Look, fundamentally, horses are very simple creatures. The vast majority live very happily with access to two things: good forage (hay and or grass) and water. It’s not at all difficult to live a good life, being a horse, as long as you avoid predators (which is not hard, even in rural settings) and have enough to eat and drink.
Horses survive – and thrive – without two things that have been foisted on horse owners by all the “experts”: precision and cost. Precision and cost are the bane of people owning just about anything, because precision usually means difficult, and cost means, well, it’ll be expensive. And if something is difficult and expensive, fewer people will bother with it. And I worry that a misguided emphasis on precision and cost is causing some people who might be inclined to own horses to just not bother.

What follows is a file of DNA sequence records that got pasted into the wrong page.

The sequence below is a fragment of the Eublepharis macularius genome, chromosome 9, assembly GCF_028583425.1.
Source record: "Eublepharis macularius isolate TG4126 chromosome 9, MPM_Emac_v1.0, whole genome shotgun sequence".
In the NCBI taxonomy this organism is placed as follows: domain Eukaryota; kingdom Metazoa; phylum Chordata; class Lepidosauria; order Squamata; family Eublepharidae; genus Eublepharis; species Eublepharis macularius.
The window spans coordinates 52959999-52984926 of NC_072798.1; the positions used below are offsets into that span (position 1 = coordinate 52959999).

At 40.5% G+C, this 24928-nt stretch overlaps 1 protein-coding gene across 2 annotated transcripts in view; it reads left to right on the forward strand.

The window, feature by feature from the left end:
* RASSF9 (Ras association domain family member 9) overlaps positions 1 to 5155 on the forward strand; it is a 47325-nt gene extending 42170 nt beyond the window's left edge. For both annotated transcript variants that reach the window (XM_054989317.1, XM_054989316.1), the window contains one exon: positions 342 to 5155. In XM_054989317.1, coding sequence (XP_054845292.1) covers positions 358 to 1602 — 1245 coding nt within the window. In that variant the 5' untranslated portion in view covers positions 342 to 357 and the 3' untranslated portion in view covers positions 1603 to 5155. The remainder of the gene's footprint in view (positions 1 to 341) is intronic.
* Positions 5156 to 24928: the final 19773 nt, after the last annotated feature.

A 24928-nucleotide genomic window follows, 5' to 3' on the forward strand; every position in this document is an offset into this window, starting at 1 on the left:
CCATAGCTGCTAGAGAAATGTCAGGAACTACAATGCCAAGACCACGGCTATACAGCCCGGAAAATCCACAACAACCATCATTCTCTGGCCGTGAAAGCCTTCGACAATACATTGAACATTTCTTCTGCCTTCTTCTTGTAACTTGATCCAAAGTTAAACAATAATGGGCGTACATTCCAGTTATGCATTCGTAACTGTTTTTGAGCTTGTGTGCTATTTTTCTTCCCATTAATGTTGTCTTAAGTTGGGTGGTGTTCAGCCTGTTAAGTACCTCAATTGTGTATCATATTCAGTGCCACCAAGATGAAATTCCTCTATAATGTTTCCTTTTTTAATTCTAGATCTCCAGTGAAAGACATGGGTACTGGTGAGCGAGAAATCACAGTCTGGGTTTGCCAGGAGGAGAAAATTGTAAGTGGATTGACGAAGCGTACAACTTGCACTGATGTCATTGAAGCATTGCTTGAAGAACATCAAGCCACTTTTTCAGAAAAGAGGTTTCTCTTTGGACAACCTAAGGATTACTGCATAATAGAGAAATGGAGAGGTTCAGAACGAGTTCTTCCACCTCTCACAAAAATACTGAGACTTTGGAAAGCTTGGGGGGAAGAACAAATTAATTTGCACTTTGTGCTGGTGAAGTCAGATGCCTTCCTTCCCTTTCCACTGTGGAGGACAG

ANOTHER ASIDE: Some people seem love trying to make things complicated. For example, some people really like “over”-caring for their horses, and, mostly, I think it’s fine. I believe that fussing over a horse – you know, mixing up special grains and supplements and treat buckets and scheduling appointments – brings a certain amount of pleasure to some people. I can be that way, too. I mean, the other night, I made chicken soup. I’m sure that everyone would have been happy with store-bought chicken soup, and, frankly, I made it as much for me as I did for everyone else. But I didn’t go to a broth specialist, and I didn’t go to a certified bowl expert for advice either. It was really good.
NOTE TO YOU CULINARIANS: I don’t use a recipe. Sorry.